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Authors: R. E. McDermott

Tags: #Mystery; Thriller & Suspense, #Thrillers & Suspense, #Military, #Spies & Politics, #Assassinations, #Conspiracies, #Terrorism, #Literature & Fiction, #Action & Adventure, #Sea Adventures, #Thrillers, #pirate, #CIA, #tanker, #hostage, #sea story, #Espionage, #russia, #ransom, #maritime, #Suspense, #Somalia, #captives, #prisoner, #Somali, #Action, #MI5, #spy, #Spetsnaz, #Marine, #Adventure, #piracy, #London, #Political

Deadly Coast (9 page)

BOOK: Deadly Coast
12.35Mb size Format: txt, pdf, ePub

“You’re sure the whore can’t get out?” asked Diriyi, his speech slurred a bit from the effects of his own wad of khat.

“Relax,” Gaal said. “The doors are secured from outside, and the windows don’t open. And even if they did, it’s a twenty-meter drop to the main deck.”

Diriyi nodded, then looked at his watch. He sat up straight, preparing to stand. “Come,” he said. “She should be clean by now. I think it’s time I kept my promise.”

Gaal shrugged and made no move to rise. “If you think that wise.”

Diriyi’s eyes narrowed. “What do you mean?”

“I mean, the woman’s face is already bruised, and now she has an ugly cut on her forehead from my teeth. She’s had some training, and won’t be easy to rape. I think it’ll take more than you and I to hold her down, and we’ll have to beat her into submission.”

“What of it?” Diriyi asked.

“Think, Diriyi,” Gaal said. “At some point the Americans will demand proof the crew’s alive. They’ll be insistent on seeing the woman, given their foolish tendency to place women in these positions and then agonize over what happens to them. Don’t forget, I know how they think. Abuse of the woman will accelerate any rescue attempt.” Gaal fixed Diriyi with a meaningful look. “And I think the idea’s to delay that as long as possible, right?”

Diriyi tensed. “And what do you know of our plan, American?”

“I know your demands are impossible on their face and have no chance of being fulfilled,” Gaal said. “I know Mukhtar has disappeared with all of the faithful and the cream of the crop of new recruits, leaving you and me here with this mob of rejects. I know you are promising these men an insane amount of money when the mission is over, and I suspect that’s because you expect none to be alive to collect it.” Gaal smiled. “Don’t mistake me for one of these idiots, Diriyi.”

Diriyi relaxed a bit and sank back on the sofa, studying Gaal.

“Perhaps I misjudged you, Gaal,” he said at last. “What do you suggest?”

“Put the woman with the others. They’ll all take comfort at being together, and each can confirm the safety of the others.” Gaal paused, as if in thought. “When negotiations with the Americans get tense, let them talk to the woman if necessary. Perhaps at that point we can fit a few crew with collars and link the existing well-being of the crew with the immediate danger of their death, should we be attacked. That might buy a few days, or a week.”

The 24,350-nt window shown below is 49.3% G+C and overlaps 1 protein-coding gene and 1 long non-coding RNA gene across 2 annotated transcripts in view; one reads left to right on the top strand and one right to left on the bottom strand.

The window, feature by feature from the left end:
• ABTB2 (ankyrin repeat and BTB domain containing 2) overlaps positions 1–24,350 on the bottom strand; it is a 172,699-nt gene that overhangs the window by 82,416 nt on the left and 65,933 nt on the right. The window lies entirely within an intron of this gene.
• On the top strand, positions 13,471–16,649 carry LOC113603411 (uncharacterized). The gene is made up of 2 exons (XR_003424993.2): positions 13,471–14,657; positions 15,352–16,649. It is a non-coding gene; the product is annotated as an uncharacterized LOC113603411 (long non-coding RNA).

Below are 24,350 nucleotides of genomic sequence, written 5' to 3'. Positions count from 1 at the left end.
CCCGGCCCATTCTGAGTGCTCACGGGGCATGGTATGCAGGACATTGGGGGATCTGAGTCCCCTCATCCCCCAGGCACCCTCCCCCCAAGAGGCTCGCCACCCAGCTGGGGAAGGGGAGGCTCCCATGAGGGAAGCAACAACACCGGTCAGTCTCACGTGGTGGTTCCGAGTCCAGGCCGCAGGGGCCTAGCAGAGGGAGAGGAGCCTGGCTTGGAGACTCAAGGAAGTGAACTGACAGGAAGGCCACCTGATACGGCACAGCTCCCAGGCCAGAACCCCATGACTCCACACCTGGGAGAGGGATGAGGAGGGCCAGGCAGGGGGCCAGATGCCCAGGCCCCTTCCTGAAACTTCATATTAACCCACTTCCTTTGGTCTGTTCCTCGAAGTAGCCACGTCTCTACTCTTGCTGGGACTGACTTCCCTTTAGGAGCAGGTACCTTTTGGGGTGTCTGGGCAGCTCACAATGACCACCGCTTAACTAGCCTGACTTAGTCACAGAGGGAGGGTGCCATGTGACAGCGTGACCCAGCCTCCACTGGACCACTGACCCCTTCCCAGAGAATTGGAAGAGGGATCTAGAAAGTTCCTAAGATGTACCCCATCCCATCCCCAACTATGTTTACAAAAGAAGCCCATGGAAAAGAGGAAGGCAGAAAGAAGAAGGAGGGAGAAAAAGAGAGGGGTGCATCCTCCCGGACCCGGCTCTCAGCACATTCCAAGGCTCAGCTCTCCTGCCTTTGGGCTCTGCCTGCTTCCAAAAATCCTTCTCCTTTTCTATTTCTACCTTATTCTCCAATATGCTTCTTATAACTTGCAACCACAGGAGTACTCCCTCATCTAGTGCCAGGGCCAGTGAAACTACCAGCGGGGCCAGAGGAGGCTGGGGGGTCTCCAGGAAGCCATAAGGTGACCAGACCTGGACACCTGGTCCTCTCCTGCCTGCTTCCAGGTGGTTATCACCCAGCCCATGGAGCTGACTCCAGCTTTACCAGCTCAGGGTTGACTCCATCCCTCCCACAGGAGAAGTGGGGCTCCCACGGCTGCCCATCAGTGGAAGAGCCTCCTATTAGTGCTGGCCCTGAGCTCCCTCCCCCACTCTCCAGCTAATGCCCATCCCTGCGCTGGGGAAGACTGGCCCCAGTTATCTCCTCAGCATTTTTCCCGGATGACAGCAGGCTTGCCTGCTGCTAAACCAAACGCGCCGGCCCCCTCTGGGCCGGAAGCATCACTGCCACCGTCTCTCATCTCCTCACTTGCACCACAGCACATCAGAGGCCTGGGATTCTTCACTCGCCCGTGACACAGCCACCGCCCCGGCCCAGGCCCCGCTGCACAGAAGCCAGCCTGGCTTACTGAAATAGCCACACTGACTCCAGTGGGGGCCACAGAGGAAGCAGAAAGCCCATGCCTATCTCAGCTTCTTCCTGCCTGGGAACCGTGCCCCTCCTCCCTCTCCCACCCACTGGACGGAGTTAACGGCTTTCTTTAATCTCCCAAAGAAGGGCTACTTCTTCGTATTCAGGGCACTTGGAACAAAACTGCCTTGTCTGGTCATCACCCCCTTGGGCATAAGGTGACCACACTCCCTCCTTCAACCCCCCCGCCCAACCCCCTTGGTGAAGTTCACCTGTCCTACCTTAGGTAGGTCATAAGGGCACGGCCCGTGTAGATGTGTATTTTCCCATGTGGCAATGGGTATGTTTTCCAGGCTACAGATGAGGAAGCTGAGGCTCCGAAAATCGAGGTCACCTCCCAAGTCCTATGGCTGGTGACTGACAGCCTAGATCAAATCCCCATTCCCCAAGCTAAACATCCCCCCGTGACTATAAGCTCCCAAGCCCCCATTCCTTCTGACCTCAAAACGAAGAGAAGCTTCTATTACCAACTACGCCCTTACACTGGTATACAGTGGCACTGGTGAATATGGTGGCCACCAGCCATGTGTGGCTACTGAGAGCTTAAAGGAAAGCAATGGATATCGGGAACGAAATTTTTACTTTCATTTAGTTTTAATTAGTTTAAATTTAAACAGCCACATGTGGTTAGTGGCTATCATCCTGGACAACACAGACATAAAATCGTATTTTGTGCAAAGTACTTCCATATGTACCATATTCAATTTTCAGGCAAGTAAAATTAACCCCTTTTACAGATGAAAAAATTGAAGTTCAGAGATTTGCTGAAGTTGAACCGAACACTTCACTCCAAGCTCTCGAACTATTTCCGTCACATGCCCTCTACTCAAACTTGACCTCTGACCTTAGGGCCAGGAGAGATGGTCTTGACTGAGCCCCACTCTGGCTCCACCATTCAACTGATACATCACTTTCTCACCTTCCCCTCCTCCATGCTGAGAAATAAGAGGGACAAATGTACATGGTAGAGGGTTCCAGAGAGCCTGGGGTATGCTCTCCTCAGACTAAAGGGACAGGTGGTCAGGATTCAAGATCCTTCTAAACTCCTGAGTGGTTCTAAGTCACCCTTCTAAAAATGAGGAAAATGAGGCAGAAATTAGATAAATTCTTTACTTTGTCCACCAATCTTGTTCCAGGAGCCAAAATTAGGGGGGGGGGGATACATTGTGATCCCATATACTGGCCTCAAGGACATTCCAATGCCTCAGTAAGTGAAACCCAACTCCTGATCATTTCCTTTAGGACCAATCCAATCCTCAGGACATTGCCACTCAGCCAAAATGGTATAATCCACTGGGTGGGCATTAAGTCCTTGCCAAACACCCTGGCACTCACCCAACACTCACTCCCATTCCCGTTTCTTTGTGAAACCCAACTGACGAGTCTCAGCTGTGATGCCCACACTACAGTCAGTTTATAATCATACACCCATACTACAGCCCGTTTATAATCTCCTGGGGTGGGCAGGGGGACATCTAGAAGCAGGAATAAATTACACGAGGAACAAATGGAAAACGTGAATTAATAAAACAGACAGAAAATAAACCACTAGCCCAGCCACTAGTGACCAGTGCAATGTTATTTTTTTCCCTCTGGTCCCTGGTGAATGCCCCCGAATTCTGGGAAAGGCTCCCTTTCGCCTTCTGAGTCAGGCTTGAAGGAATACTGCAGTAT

“You forget one thing,” said Diriyi. “The men expect me to rape her then turn her over to them.”

Gaal smiled. “But then you opened her legs in your cabin and found her diseased. The men will believe that, especially when I confirm it.”

Diriyi returned his smile. “You’re a clever fellow, Gaal. We’ll do as you suggest.” Then the smile faded, and his voice took on a hard edge. “But make no mistake. Before this is over I’ll take her.” He tongued the gap in his teeth. “And then I’ll kill her.”

Chapter Nine

M/T Luther Hurd
At anchor
Harardheere, Somalia

Gaal walked the length of the A-deck passageway, an assault rifle slung over his shoulder, stepping around a pirate squatting on the deck with thumbs flying as he sent a text message. Al-Shabaab had originally confiscated all phones, but with Mukhtar and the others safely away for over a week and the motley crew of bored pirates growing increasingly restless, Diriyi returned the phones to placate the men. Gaal smiled as he looked along the passageway and saw several other pirates engrossed with their phones. It was something he would never understand. Most of the country didn’t even have running water or basic sanitation, yet every Somali seemed to have a cell phone and be addicted to using it.

The man he stepped around looked up and smiled, and Gaal returned the smile with a nod. He was accepted as second-in-command now; in fact, the pirates seemed to respect him more than they did Diriyi, a legacy perhaps of Diriyi’s missing teeth and the manner of their extraction. But Gaal was careful not to encourage that, and had developed a wary rapport with Diriyi. The man didn’t trust him, but Gaal had proven his worth in managing the unruly mob of pirates.

He glanced through the open door of the officers’ mess room. The deck was littered with mattresses, on which several men were sprawled. The woman captain and several officers sat at a table, playing cards to pass the time before the next meal of goat meat and rice. The hijackers had concentrated the hostages for ease of surveillance, but at Gaal’s suggestion they’d separated the officers. The unlicensed crew had similar communal arrangements in the crew mess room.

The days had a sameness, stitched together by routine. The hostages spent their days in languid monotony, punctuated by periods of terror and speculation when the pirates would fit crewmen with explosive collars and drag the captain out to speak on the phone. The pirates spent their days chewing khat, texting, and squabbling amongst themselves, watched over by Gaal.